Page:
Other Items of Potential Interest
1. Forthcoming Workshop on Map Cataloging including RDA
As a reminder, Susan Moore and I are currently planning a program on cataloging cartographic materials using RDA for the 2013 ALA Annual Conference. The 1.5 hour session is being hosted by the Map and Geospatial Information Round Table of ALA and co-sponsored by the Association for Library Collections and Technical Services. Due to the short amount of time allotted the instructors will focus exclusively on title information, mathematical data changes, the new publication/production/distribution/copyright field, and physical description/carriers.
2. New Maps Cataloging Book for RDA
Work by co-authors Paige Andrew and Mary Larsgaard continues on a new cataloging manual for RDA. While a firm publication date has not been established by ALA Editions, if upcoming deadlines are met by the authors the book should be available around the official time of RDA implementation, April 2013 (okay, officially its March 31, 2013). If you are interested in this how-to manual you can find information, including pre-ordering, at the ALA Editions bookstore site, http://www.alastore.ala.org/detail.aspx?ID=3542.
3. New Canadian Cartographic Materials Citation Guidelines
One of the benefits of membership in the Association of Canadian Map Libraries and Archives (ACMLA) is receiving their Bulletin, which is always full of interesting information on what is going on across Canada with our fellow map librarians. And, of course, even more important is keeping an active network alive, and hopefully growing, with my colleagues north of the border. So, it was exciting to read about (and see accompanying pictures of attendees and presenters!) CARTO 2012, the ACMLA 46th Annual Conference held June 12-15, 2012 at the Ryerson University Library and Archives in Toronto. And another important part of the Spring/Summer 2012 issue of the ACLMA Bulletin (No. 141) is the inclusion of a brand new set of map citation guidelines.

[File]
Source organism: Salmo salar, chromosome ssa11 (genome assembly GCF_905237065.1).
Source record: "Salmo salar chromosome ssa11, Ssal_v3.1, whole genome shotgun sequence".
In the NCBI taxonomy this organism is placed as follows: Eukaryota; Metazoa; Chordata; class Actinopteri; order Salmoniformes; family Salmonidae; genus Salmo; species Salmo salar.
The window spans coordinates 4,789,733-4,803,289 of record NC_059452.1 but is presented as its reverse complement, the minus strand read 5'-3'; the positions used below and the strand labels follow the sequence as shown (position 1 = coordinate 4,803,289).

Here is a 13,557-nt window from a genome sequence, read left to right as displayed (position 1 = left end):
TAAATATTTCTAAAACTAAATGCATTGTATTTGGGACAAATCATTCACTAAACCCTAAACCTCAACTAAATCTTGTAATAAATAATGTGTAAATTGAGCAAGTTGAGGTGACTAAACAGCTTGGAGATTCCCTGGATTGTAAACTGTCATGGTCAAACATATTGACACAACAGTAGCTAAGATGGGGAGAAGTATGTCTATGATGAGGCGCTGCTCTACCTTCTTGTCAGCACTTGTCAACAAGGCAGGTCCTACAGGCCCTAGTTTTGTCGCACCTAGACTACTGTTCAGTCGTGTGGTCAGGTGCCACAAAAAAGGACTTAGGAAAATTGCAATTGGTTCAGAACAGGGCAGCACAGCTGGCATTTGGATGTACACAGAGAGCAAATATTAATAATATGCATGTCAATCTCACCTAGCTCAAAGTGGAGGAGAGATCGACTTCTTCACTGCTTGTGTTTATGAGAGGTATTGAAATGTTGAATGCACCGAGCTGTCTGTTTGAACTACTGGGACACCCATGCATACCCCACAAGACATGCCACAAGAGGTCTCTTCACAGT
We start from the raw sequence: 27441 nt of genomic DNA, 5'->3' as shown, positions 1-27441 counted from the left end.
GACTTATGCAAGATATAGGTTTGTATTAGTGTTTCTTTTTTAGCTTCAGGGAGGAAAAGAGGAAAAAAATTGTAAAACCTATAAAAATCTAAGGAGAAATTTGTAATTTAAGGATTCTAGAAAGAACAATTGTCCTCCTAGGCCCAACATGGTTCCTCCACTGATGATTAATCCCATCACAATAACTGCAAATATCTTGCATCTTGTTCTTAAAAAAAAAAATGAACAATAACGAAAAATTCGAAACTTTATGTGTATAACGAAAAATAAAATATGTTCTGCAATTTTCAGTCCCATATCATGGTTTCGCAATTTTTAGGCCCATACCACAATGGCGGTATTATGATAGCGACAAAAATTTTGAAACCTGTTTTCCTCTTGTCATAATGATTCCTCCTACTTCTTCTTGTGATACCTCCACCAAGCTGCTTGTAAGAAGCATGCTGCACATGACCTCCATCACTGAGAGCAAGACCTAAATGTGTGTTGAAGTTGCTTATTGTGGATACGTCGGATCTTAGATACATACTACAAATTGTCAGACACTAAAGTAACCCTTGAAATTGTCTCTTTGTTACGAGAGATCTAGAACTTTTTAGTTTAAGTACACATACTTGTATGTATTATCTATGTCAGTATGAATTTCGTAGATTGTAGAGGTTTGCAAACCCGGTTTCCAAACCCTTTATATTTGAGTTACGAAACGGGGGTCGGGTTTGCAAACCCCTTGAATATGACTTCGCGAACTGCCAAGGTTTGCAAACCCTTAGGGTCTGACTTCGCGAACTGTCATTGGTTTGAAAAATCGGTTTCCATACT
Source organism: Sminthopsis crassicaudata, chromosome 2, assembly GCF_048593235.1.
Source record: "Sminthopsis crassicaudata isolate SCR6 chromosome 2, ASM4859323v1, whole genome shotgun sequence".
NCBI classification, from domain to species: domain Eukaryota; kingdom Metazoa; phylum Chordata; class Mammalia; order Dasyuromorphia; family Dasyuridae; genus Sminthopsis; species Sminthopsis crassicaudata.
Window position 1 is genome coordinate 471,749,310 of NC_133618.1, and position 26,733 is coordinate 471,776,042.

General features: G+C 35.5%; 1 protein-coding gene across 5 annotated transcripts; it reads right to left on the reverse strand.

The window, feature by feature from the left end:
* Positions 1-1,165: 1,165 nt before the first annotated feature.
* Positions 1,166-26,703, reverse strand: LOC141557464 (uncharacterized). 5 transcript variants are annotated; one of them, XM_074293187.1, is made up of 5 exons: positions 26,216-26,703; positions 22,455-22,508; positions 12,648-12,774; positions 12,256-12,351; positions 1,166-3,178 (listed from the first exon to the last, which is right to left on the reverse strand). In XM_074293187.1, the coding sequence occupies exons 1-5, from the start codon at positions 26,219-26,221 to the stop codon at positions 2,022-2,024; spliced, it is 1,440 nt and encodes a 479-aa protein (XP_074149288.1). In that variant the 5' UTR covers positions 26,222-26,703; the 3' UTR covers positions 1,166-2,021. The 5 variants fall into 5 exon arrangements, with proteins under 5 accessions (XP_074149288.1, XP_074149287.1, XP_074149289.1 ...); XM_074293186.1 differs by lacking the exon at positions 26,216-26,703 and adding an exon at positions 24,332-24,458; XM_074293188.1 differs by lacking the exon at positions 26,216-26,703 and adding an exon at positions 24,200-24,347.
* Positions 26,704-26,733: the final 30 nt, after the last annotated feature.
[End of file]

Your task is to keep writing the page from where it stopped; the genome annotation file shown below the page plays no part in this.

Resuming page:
The ACMLA Recommended Best Practices in Citation of Cartographic Materials was compiled by Alberta Auringer Woods and presented by the Bibliographic Control Committee of the ACMLA. It contains five example citations for each of 27 different forms of cartographic material in a table-based layout. Very easy to use and will be helpful to anyone needing to “see” citation styles for use in a given paper or book. Of course, this set of guidelines comes on the heels of the 2nd edition of Cartographic Citations, A Style Guide by Christine Kollen, Wangyal Shawa, and Mary Larsgaard, a publication of the Map and Geography Round Table (now Map and Geospatial Information Round Table) of ALA, that came out in 2010. Similar to the new Canadian citation guidelines, this book is broken down into 6 broad cartographic material types and under each are examples for each type, often with more than the five-per-type shown in the Canadian guidelines.
The ACMLA cartographic citation guidelines can also be found at: http://www.acmla.org/docs/ACMLA_BestPracticesCitations.pdf
It’s always helpful to have tools to turn to for any task needing to be done in map librarianship, so I thank Alberta and the members of the BCC for the work that went into this effort.
Maps Cataloging Librarian
Pennsylvania State University